Monarch Numbers in Mexico Up Slightly This Winter

Paul Cherubini monarch at
Fri Jan 30 02:59:03 EST 2009

Last September there were reports on the Journey North website
of hundreds or thousands of monarchs clustering in the Bt 
corn and Roundup Ready soybean growing regions of 
southern Minnesota, Iowa and neighboring upper Midwestern 
States. Examples:

Winthrop, Minnesota 09/06/08 "Our farm was lucky enough
to be a stopping point for hundreds of Monarchs. They 
roosted in the trees each evening for two nights"

Cannon Falls, Minnesota "Aug. 26, 2008 a strong 1,000 
monarchs nectaring in the Monarch Waystation.² 

Redfield, Iowa 09/07/08  "Literally thousands and thousands 
hanging in our trees on our 6 acres with 4 acres of timber."

Griswold, Iowa 09/04/08  "Thousands of monarchs roosting 
in our trees at the golf course."

But late summer monarch numbers were down in the 
rest of the eastern half of the USA as compared to 2007.  

However, the following report written by Biologist Meza Felipe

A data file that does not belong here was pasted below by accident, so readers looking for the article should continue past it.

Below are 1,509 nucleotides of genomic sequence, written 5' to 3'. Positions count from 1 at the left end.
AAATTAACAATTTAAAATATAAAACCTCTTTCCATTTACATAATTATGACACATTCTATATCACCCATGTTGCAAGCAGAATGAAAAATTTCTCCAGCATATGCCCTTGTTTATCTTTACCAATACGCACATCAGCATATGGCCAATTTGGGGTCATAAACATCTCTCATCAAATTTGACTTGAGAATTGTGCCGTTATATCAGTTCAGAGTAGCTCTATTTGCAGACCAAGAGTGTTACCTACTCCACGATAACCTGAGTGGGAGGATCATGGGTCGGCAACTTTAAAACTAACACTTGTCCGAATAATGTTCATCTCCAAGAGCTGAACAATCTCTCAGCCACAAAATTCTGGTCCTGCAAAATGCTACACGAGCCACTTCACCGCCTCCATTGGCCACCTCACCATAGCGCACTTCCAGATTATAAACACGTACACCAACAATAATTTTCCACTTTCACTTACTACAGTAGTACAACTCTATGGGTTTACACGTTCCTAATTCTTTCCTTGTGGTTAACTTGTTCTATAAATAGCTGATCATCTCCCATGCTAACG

Martinez, assigned to the area of Biodiversity Research and the
Management of the Reserve of the Monarch Butterfly
Biosphere in Mexico shows the number of monarchs overwintering
in Mexico this year is slightly higher than in 2007. To my
mind this confirms the theory that the natal origins of most of the
monarchs overwintering in Mexico are the Bt corn and Roundup 
Ready soybean growing region of the upper Midwest:

"During this season of hibernation there were 11 colonies
of Monarch butterfly that occupied 5.06 hectares of forest
in the states of Mexico and Michoacan which represents
an increase of 8.89% compared to 4.61 hectares in
December 2007. Again this year there were colonies at
 San Francisco Oxtotilpan and Contepec. The colony with
the largest occupied area was the Ejido El Rosario with
 2.37 hectares followed by the colony Cerro Prieto in
the Sierra Chincua (1.0 hectare). Notable is the absence
of colonies was the region of Cerro Pelon, compared with
 the previous season, because in this season only the
colony in Ejido Nicolas Romero was occupied. During
this season there has been significant frost, but with
no rain or winter storms, which has contributed to the
good of the populations of the butterfly."

Paul Cherubini
El Dorado, Calif.


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